Telecom to launch symmetrical DSL next year

Telecom is poised to launch more broadband services based on DSL technologies over the next 12 months.

Telecom is poised to launch more broadband services based on DSL technologies over the next 12 months.

DSL, or digital subscriber line technology, uses unused frequencies in a telco's existing copper wires. Telecom’s commercial DSL offering, JetStream, uses asymmetrical DSL, in which uploading speeds peak at a theoretical 480kbit/s while downloading can reach 2Mbit/s. Future services will include SDSL, a symmetrical version - meaning that upload and download speeds are similar - that is undergoing internal trials. The company is already using HDSL, which is symmetrical in nature, for providing its new IP data service, IP.Networking, says spokesman Glen Sowry.

Sowry was responding to comments made by Andy Bearsley, partner in Auckland-based software design company Ambient Design. Bearsley works from his home in the Waitakere Ranges, 25 minutes out of Auckland’s central business district, but his local exchange is not DSL-enabled, though it is on the waiting list. “What we’re really after is high-speed connectivity in both directions.”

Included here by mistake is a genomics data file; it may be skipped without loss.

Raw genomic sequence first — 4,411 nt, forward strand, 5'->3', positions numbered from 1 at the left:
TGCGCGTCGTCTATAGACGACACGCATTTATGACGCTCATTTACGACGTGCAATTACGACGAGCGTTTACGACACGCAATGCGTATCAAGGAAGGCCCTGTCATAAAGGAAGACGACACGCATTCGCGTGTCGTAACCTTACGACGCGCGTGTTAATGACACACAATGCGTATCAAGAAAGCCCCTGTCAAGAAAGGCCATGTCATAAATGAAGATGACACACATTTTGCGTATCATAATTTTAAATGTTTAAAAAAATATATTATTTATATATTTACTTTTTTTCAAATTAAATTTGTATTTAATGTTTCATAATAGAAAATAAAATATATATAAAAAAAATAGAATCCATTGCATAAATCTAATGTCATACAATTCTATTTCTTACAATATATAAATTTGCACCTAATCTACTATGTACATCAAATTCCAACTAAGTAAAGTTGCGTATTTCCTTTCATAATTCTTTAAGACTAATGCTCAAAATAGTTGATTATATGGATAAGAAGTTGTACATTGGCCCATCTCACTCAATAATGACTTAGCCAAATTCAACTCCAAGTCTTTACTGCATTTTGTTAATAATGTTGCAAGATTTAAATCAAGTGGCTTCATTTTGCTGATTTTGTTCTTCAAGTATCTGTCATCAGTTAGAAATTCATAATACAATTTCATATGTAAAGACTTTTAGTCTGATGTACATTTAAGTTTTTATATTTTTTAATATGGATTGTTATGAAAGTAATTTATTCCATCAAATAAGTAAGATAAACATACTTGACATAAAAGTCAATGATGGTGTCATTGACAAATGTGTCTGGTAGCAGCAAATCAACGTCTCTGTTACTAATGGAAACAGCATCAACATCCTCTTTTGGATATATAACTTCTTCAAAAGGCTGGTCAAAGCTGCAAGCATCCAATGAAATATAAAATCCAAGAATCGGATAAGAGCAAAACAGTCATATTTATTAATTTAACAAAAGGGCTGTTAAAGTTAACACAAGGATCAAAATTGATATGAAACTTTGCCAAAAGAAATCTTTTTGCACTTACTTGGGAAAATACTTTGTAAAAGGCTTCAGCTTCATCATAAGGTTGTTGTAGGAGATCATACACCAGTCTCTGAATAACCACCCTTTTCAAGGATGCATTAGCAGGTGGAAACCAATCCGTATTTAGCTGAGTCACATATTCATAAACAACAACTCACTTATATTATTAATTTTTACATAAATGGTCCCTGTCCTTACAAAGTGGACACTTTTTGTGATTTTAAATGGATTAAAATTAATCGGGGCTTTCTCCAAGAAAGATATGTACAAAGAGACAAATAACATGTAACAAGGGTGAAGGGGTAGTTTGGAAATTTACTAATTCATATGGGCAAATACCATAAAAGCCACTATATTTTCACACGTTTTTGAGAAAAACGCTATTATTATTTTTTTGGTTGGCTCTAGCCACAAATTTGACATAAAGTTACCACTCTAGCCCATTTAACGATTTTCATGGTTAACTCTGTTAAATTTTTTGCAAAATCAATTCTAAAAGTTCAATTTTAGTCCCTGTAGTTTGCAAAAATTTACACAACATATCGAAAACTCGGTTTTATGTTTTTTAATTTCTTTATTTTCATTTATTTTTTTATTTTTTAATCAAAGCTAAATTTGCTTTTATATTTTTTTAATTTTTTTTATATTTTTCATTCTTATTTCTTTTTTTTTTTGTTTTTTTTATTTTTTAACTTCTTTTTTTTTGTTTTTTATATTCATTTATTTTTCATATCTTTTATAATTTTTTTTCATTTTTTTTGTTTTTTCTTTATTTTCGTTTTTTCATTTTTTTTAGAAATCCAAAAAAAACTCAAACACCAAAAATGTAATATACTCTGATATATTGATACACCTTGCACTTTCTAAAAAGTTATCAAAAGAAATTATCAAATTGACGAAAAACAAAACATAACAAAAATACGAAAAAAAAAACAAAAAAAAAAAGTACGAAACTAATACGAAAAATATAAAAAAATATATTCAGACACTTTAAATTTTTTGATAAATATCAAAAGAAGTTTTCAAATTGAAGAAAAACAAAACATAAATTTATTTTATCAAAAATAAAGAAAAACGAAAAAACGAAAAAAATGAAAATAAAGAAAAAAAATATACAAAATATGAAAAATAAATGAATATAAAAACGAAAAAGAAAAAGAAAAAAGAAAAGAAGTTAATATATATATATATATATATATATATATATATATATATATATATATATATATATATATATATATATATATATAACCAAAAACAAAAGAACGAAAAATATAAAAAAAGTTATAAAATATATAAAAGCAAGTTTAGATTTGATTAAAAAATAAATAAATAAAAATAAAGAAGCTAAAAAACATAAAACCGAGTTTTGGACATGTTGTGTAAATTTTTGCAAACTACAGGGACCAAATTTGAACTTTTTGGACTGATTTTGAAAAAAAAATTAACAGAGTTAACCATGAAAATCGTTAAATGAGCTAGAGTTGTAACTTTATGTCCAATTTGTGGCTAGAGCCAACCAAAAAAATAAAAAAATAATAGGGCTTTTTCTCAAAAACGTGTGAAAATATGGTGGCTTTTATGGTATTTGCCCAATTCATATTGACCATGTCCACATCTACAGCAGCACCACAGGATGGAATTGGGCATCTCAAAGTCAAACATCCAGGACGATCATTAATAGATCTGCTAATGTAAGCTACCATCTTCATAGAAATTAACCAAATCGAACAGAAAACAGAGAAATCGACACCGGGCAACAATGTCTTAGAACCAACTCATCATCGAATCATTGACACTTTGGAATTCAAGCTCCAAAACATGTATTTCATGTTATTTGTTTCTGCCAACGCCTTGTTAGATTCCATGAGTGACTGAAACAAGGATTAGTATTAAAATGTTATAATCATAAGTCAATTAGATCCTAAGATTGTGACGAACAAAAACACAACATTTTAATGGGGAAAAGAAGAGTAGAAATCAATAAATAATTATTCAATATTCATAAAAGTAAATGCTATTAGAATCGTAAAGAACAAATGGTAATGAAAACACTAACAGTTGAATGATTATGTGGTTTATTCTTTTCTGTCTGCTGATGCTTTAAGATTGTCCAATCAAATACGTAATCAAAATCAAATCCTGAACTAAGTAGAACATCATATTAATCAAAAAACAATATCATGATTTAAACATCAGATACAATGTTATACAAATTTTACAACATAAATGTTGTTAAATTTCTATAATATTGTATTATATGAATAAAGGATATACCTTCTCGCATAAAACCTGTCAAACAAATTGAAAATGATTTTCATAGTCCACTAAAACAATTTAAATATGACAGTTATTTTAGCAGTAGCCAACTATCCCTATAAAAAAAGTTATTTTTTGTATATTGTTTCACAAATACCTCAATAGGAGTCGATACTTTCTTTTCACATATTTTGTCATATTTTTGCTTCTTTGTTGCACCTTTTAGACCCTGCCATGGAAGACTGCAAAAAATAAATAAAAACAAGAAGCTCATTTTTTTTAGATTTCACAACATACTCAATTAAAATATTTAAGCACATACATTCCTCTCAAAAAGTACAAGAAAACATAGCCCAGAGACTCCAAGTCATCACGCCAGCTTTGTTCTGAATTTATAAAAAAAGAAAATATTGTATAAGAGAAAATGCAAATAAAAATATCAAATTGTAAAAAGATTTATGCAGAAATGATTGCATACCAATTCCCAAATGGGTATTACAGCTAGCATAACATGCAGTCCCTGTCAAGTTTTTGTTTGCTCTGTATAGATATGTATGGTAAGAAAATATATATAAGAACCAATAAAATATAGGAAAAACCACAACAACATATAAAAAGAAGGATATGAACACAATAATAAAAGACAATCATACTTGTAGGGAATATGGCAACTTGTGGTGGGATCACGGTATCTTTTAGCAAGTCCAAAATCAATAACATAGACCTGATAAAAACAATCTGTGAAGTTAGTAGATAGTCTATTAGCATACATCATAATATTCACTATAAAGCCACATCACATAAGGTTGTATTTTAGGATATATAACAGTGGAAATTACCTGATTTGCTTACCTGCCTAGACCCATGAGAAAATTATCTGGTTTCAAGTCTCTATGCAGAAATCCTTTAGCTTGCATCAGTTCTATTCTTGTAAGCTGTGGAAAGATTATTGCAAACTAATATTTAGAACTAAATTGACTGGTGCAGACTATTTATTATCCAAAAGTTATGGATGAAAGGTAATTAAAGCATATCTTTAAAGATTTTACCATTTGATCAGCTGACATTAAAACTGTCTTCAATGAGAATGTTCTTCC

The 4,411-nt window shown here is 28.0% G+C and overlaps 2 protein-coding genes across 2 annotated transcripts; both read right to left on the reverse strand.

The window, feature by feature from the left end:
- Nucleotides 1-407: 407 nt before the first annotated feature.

Bearsley says the company uploads just as much data as it downloads, but having to pay Telecom to upgrade the exchange, somewhere in excess of $70,000, is not an option for his company.

“I understand Telecom’s business model means they won’t make a profit out of us, and I respect that. But they are blocking any other company offering us the service, and another company may have a business model where they can make a profit out of us.”

Bearsley says Ambient uses Ihug’s Ultra satellite-based service, but says the service is unusable because of the weather for a lot of the time. “We really need a cable-based solution.”

HDSL, high-bit rate DSL, is a symmetrical offering with a lower overall maximum speed and was one of the earliest forms of DSL to be rolled out commercially internationally. SDSL is similar to HDSL but has a higher speed — potentially around the 2Mbit/s mark. “One of the things we’re looking at is SDSL and we’ll look to roll that out, where there’s demand, next year,” says Sowry.

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